*. In my notes on Airport I mentioned how it was the originator of the spate of all-star disaster epics that dominated the box office in the 1970s (and which saw Earthquake, also starring Charlton Heston and George Kennedy, released the same year as this picture), but that the disaster in that movie was incidental to the sort of show it was. In fact, Van Heflin looking to blow up the plane to collect an insurance policy wasn’t even a bad guy. At the time terrorists weren’t as readily available as all-purpose plot devices for screenwriters.
*. Well, Airport 1975 puts the disaster back in disaster movie. Despite all the trappings of a prestige picture, resulting in its ten Oscar nominations, I don’t think anyone thought Airport was a great movie. But with Airport 1975 we have a bona fide mega-turkey. From epic to epically bad can be one small step. And with just the slightest of tweaks the next small step would result in Airplane!
*. “Inspired by the Film ‘Airport’ Based on the Novel by Arthur Hailey.” What an odd credit. At least it seems odd to me. Is it to be read sequentially, so that the film Airport was based on the novel by Arthur Hailey, and then this film based on that film? I think so, as this movie has nothing to do with the novel. Nor would either of the next two movies, which would have the same credit. But what do any of these sequels have to do with Hailey’s novel, aside from being about planes in danger? You might as well say Passenger 57, Die Hard 2, Executive Decision, and Snakes on a Plane were based on or inspired by Airport. I guess the (only recurring) character of Patroni is Hailey’s, but they didn’t need to keep him for any of the sequels.
*. So Airport 1975 is bad. Pauline Kael went to town on it, calling it, among other things, “cut-rate swill” and “processed schlock”: “produced on a TV-movie budget by mercenary businessmen” (is there any other kind?). Actually it was originally conceived of as a TV-movie, and had a correspondingly low budget, though I don’t hold that against it. I actually thought the air-to-air transfer scene was pretty good for what you might expect in the mid-70s. But if you do come to it with an eye for small-screen talent to fill in the gaps between the stars you’ll see plenty of familiar faces: Jerry Stiller, Sid Caesar, Norman Fell, Erik Estrada. This does add to the TV-movie flavour.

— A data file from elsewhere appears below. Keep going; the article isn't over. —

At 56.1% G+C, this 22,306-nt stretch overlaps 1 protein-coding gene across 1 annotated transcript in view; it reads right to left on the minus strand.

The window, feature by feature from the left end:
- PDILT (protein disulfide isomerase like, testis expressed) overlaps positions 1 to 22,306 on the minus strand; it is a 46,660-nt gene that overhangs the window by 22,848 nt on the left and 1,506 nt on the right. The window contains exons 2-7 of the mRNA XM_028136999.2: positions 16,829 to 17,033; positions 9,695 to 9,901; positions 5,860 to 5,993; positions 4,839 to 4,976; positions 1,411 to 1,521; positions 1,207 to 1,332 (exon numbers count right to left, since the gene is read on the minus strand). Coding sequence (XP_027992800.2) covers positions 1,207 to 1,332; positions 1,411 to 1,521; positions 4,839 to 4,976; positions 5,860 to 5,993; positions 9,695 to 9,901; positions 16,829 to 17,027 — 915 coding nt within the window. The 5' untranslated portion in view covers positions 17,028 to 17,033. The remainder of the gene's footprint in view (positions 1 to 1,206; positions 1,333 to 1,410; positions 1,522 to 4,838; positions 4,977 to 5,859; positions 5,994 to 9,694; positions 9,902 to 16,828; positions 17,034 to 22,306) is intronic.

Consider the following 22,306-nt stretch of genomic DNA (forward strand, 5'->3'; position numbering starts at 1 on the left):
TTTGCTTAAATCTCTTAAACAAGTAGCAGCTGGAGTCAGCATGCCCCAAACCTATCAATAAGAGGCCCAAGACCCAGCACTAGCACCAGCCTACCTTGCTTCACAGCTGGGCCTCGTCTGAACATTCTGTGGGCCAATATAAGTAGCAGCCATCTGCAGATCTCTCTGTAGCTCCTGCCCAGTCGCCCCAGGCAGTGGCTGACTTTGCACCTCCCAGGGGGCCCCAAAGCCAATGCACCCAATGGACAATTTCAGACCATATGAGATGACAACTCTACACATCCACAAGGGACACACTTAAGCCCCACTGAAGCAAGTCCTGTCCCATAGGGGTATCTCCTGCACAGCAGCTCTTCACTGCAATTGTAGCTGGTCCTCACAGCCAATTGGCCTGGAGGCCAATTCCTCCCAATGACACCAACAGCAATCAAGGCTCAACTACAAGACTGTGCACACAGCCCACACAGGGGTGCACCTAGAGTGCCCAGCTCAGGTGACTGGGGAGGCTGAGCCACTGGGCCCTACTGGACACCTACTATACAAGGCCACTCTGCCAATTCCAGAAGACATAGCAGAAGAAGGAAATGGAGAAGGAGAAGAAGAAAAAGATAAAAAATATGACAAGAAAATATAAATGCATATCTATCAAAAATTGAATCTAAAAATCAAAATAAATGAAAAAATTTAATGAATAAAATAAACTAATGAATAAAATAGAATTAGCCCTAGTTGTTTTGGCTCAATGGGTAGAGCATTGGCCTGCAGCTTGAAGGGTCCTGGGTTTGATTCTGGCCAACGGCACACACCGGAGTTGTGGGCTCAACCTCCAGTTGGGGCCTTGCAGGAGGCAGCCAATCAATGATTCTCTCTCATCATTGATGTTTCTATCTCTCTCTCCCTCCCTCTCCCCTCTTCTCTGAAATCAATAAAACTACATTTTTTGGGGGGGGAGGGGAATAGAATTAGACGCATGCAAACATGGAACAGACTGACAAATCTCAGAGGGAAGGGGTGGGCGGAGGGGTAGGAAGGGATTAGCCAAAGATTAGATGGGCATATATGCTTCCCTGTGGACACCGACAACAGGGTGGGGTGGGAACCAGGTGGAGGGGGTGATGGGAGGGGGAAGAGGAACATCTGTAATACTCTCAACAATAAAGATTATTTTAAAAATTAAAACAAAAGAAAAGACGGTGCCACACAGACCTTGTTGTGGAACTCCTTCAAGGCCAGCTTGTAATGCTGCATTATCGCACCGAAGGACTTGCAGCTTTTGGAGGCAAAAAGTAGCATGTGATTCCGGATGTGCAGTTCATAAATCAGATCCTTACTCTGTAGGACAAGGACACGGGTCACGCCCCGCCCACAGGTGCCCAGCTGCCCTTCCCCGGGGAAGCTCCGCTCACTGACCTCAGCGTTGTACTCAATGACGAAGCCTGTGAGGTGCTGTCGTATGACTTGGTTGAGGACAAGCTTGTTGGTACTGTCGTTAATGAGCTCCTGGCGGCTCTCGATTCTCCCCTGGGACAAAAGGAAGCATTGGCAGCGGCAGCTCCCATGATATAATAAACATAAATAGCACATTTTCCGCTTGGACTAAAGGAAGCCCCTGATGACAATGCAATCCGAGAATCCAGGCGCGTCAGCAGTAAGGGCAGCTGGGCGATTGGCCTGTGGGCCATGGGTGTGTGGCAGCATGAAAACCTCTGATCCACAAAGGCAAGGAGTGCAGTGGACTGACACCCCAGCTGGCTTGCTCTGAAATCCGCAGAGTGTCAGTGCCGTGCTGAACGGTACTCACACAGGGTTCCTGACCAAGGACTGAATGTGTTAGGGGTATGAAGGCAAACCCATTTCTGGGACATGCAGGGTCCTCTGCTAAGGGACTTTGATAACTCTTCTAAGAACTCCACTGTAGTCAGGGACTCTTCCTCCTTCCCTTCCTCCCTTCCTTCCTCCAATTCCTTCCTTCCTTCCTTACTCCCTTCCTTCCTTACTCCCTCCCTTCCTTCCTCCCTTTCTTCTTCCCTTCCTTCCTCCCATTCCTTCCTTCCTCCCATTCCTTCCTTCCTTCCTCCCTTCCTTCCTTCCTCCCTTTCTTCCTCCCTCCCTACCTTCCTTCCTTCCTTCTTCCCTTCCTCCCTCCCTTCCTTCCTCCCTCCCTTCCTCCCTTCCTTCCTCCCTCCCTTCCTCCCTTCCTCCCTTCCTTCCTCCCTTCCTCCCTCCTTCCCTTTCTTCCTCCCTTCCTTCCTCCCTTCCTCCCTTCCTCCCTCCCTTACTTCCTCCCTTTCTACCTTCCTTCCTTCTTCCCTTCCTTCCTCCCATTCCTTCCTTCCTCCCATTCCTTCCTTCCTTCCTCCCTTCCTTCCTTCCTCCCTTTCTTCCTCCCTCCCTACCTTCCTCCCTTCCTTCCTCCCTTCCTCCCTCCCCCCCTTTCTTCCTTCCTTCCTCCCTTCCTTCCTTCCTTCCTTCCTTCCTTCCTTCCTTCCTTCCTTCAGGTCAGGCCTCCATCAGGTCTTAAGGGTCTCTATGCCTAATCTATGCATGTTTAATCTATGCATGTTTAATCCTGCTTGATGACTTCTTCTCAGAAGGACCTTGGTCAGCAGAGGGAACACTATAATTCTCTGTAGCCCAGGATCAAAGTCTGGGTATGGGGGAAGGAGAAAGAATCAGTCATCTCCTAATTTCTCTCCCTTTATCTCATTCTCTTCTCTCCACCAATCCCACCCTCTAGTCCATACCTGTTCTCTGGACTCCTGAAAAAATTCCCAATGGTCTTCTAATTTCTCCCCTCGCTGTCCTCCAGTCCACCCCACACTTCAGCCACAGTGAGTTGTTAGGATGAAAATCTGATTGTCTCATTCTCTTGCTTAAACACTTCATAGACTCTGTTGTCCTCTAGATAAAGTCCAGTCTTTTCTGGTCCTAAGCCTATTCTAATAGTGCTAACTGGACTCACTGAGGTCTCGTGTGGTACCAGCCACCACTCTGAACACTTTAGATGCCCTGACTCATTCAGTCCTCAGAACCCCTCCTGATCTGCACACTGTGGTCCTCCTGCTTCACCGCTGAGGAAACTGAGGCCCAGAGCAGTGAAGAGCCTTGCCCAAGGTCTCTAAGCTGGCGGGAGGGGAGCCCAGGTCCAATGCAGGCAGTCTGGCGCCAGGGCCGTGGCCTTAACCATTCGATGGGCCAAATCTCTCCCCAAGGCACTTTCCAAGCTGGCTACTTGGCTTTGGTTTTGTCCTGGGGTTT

*. As for Chuck Heston, I already mentioned how low he seemed to have fallen in The Omega Man (1971). This is no worse. And he was only 17 years older than Karen Black, which was less of an age gap than for the couples in Airport. Aristotle, who thought the ideal marriageable age was 37 for men and 18 for women, would have split the difference.
*. As I said in my notes on Children of the Corn: The Gathering: “Oh, Karen Black. To have gone from Five Easy Pieces and Nashville to this (and House of 1000 Corpses still to come).” What an odd career. I mean, this turkey actually came out a year before Nashville. Still, when you look at her filmography she’s always kept working. I salute her again.
*. Critics took a lot of shots at Black’s character. I don’t think she’s totally helpless, and probably handles herself as well as, or better than, I would have in such a situation. I only laughed when she tells the control tower “A piece of wreckage fell onto the radio panel,” temporarily disabling it. It didn’t just fall. She dropped it. And I don’t know why she was messing around with it in the first place.
*. But so bad it’s good? Kael again: “One can have a fairly good time laughing at it, but it doesn’t sit too well as a joke, because the people on the screen are being humiliated.” I think she might have been feeling some sympathy for Gloria Swanson, whose last film this was to be. I don’t know. Swanson looks like she was enjoying herself, and apparently wrote her own lines. There are worse ways to go (if not worse movies to go in). I felt sorrier for Jimmy Stewart in Airport ’77, and he wasn’t even in the plane that ends up underwater.
*. So to ask again: so bad it’s good? It’s listed not just among The Fifty Worst Films of All Time but also in The 100 Most Enjoyably Bad Movies Ever Made by Golden Raspberry Award founder John Wilson. I can go along with this. I mean, I haven’t even mentioned Helen Reddy singing to Linda Blair. Truly, there is still much to be savored here for the connoisseur of awfulness, even a half-century later. And for that I believe some credit is due.